For the week ending May 31
Trade War Opens up on the U.S. Southern Front
Emboldened by solid domestic economic growth, the Administration launched a trade war on our southern border in the form of proposed 5% tariffs on exports coming into the United States from Mexico. The proposed tariffs are a retaliatory move focused on the entry of illegal immigrants into the United States.
The tariffs are scheduled to take effect on June 10, 2019 and rise by 5% per month through October 2019, resulting in a 25% tariff. According to data from the Commerce Department, the U.S. imported $346.5 billion in goods from Mexico in 2018.
The United States is Mexico’s largest trading partner. The total value of Mexican goods and services accounted for approximately 13.6% of total U.S. imports in 2018. The most affected products are auto-related, with vehicles accounting for $93 billion of the total dollar volume. Other items include:
- Electrical machinery ($64 billion)
- Machinery ($63 billion)
- Mineral fuels ($16 billion)
- Optical and medical instruments ($15 billion)
It was reported by several news outlets on Friday that U.S. Trade Representative Robert Lighthizer and Treasury Secretary Steven Mnuchin oppose the tariffs on Mexico.
What about China?
Unfriendly rhetoric has emerged between the U.S. and China regarding various trade related topics, following the breakdown in formal negotiations. It is also widely believed that the recent Mexico announcement lowers the probability of a U.S.-China trade deal, but that remains to be seen.
There has been much concern regarding the trade wars that have developed between the U.S. and China. As the graph below illustrates, the flow of goods between any two regions should not be looked at in isolation given the complexity of the global supply chain.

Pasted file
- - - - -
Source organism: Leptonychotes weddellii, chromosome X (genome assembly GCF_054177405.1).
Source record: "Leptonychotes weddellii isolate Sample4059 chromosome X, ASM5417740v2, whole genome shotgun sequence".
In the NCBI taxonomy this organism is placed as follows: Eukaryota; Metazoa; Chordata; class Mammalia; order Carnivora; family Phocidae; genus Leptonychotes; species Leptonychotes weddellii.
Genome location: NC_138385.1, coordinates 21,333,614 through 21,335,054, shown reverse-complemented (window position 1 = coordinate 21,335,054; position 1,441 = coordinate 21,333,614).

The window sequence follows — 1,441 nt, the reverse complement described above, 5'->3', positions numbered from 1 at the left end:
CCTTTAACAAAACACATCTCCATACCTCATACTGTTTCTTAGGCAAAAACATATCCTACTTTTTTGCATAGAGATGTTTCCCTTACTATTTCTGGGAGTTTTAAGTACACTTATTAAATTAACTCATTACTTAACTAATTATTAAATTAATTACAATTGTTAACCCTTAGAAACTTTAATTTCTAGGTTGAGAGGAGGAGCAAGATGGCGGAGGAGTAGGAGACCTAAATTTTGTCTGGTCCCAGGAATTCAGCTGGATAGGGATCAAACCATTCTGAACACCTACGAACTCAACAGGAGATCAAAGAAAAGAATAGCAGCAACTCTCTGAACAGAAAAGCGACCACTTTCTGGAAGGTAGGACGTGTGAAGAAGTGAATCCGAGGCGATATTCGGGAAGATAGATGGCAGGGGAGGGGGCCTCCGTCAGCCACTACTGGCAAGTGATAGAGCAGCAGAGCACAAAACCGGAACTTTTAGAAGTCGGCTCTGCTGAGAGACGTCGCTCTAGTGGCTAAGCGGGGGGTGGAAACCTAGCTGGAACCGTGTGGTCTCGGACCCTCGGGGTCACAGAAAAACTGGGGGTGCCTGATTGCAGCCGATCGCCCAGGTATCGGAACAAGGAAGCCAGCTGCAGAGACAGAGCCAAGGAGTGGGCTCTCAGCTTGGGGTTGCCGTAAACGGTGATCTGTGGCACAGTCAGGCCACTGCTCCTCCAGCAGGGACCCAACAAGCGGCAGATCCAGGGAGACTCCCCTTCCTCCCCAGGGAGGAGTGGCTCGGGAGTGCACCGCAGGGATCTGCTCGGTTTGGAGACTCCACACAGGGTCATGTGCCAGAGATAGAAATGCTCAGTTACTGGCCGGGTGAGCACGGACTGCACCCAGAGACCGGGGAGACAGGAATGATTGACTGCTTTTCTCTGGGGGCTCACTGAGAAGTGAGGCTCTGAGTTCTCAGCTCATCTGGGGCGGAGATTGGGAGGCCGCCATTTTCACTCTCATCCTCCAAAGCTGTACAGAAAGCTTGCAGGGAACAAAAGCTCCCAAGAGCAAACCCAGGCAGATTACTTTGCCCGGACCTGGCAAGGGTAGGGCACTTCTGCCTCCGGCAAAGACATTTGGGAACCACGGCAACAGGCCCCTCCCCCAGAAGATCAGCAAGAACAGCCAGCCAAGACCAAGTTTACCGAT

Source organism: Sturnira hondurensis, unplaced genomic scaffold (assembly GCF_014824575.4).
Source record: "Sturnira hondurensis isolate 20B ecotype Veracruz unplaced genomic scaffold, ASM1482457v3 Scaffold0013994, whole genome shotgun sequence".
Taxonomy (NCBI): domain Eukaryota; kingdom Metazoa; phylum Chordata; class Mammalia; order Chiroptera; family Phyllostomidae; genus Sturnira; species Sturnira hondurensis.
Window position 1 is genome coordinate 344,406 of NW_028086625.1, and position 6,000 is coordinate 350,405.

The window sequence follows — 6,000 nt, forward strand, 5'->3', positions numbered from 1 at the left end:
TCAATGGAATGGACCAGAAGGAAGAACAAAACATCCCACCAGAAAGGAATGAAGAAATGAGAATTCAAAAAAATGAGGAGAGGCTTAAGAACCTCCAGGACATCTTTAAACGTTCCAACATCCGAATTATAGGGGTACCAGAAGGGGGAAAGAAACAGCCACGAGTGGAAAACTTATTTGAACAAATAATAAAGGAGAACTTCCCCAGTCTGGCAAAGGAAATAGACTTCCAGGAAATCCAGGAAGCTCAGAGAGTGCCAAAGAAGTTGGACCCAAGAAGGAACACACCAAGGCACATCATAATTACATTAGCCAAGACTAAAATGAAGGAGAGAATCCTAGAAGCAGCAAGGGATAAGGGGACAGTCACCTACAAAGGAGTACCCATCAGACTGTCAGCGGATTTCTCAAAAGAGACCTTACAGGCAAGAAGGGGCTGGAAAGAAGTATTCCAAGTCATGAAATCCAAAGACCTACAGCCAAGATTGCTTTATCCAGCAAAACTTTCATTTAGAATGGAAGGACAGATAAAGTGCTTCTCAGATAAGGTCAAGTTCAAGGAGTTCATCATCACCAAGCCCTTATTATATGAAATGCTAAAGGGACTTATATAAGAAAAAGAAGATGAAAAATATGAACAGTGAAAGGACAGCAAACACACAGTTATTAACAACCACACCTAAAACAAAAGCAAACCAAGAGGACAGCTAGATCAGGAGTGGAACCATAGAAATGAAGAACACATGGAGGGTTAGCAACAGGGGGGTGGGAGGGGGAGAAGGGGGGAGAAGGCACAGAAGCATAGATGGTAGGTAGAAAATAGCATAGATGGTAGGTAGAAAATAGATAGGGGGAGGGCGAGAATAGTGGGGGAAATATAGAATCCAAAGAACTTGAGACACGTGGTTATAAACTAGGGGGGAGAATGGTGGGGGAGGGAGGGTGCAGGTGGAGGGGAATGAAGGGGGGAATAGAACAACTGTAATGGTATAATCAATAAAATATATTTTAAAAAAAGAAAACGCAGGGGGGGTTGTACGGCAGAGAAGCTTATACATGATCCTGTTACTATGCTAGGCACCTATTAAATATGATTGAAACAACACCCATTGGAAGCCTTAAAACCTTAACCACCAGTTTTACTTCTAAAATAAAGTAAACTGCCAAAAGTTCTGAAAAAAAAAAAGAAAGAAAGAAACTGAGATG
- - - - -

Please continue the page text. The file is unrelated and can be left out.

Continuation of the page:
A Snapshot of China and Global Trade
Source: International Monetary Fund (IMF)
While the imposition of tariffs may not significantly affect one specific economy, there are concerns that “less friendly” global trade policies could disrupt supply lines, causing a decline in global exports as a percentage of global GDP, resulting in slower growth and potentially higher inflation.
Trade Wars Roil Financial Markets
Friday’s announcement of tariffs on goods from Mexico added fuel to an already volatile market environment. For the month of May, the S&P 500 declined -6.35% but is up a strong +10.74% on year-to-date basis.
The All Country Word Index ex USA (ACWI ex USA), a comprehensive measure of international equity performance, declined -5.30% in May, but trails the U.S. equity markets on a year-to-date basis, having risen +6.31%.
Conversely, bond prices rose as interest rates declined across the yield curve, both here and abroad. The U.S. 10-year U.S. Treasury bond closed the month to yield -2.13%, down from 2.50% from April month-end.
The decline in bond yields has not been limited to the United States, as noted in the graph below that tracks 10-year bond yields for the U.S. and several other industrialized nations over the last 24 months.
Global 10-Year Bond Yields: Two Years Ending May 31, 2019
Source: FactSet, Inc.
Global bond yields have been on the decline since mid-November 2018. In the U.S., the current yield curve inversion (3-month Treasury bills/10-year Treasury bond yield) is being driven by investors placing a high probability that the Federal Reserve cuts interest rates over the next year. Also, in our opinion, the global risk-off trade and cross border investors seeking a haven in U.S. dollar-denominated securities have been exacerbating the curve inversion.
Uncertainty is a toxic substance for the financial markets and results in volatility.
Economic growth in the U.S. remains expansionary and corporate profitability, although off its peak margin levels, remains strong. Liquidity remains robust but there is no doubt that the trade tensions have clouded capital spending and allocation decisions in corporate boardrooms.
Over the weekend, both China and Mexico have made both indirect and direct statements that at least open the doors for negotiations on the trade front.
Beyond the volatility on the trade front, we remain constructive on the long-term prospects for the financial assets. However, the recent volatility once again underscores the importance of diversification at the asset class and sub-asset class levels.